The problem of getting from one place to another persists, regardless of how much progress technology has made. The silver lining is that with each iteration of technology, we can solve these persisting problem better. It’s better to ride a horse than to walk; it’s better to drive in the comfort of your car than on a horse, and if you live in a city, it’s better to use shared rides and not own a vehicle at all.
So what is innovation?
Lot’s of opinions here, but after many years of startup, corporate, product and technology innovation, this is my take.
Innovation is the next better iteration. A better user experience, a more efficient system, a better business model. A meaningful improvement, that excites users and is possible to implement.
That’s it. And since problems persist, even if we solve a problem, there will always be a better solution. Better solutions are easier to come by when technology advances because technology is a rich platform for innovation, or in other words, for making the next better iteration.
Technology and innovation
Let’s take the massive universe of technology, and divide it into three groups based on the level of excitement.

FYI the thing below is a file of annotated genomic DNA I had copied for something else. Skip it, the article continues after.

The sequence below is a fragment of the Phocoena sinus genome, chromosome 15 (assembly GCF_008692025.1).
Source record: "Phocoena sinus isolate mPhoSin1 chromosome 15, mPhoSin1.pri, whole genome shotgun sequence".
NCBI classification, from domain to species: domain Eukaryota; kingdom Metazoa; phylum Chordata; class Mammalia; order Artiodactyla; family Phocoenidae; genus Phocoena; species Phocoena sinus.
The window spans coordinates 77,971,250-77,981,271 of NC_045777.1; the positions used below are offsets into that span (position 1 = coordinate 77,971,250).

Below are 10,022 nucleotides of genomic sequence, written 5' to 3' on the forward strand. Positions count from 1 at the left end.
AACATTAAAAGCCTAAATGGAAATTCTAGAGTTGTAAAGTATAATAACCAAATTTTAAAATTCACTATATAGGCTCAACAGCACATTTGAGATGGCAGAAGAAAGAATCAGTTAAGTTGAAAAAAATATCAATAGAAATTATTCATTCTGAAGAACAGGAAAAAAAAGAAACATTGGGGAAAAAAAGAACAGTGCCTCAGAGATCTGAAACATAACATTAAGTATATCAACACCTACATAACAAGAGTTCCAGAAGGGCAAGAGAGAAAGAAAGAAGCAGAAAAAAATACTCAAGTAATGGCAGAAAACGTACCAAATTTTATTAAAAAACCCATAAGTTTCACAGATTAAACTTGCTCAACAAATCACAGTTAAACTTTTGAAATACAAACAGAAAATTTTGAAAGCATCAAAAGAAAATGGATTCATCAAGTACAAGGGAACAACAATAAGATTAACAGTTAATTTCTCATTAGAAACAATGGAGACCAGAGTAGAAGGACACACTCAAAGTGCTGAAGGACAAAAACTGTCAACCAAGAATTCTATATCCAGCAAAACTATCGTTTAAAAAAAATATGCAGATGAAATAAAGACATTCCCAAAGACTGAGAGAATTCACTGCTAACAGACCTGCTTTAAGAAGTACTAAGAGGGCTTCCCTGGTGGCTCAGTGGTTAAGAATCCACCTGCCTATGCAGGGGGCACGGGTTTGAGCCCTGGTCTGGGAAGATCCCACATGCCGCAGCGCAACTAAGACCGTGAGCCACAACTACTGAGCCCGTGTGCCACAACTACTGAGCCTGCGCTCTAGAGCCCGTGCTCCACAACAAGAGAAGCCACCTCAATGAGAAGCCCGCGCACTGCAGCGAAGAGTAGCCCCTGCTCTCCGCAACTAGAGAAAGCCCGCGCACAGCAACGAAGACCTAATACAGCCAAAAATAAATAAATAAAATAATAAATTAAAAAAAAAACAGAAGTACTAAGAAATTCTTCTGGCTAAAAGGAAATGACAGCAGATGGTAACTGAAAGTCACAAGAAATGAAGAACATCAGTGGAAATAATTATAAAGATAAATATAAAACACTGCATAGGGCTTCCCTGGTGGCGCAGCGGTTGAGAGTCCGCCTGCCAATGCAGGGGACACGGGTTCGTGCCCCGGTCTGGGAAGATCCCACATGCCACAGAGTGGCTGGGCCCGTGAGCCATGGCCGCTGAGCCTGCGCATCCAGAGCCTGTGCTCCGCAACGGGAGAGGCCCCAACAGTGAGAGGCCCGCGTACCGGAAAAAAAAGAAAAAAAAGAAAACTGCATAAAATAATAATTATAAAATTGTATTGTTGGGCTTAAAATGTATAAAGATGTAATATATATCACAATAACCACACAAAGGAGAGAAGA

On the one extreme, we will have boring technology. CRMs, databases, even web and mobile apps are regressing into this category. It’s what we used to call “High Tech” a few years ago. It’s boring because it’s the saying “there’s an app for that” materialized. There is already an app for “that,” and I can say that with confidence without even hearing your idea. Years of innovation and iteration covered most bases. Even if there is a better solution to hail a cab, or book a ticket or message a friend, it’s usually borderline exciting. Facebook had to make a mess of WhatsApp terms and conditions for all of us to wake up from our privacy slumber and make the extra unthinkable effort to reach for our phones, search for Signal or Telegram and sign up. This extreme of “boring” applications is a part of the tech universe where things are not exciting. However, they may still be meaningful (i.e., solve a real problem), and they are most definitely doable because the technology is commoditized, stable, proven, and available.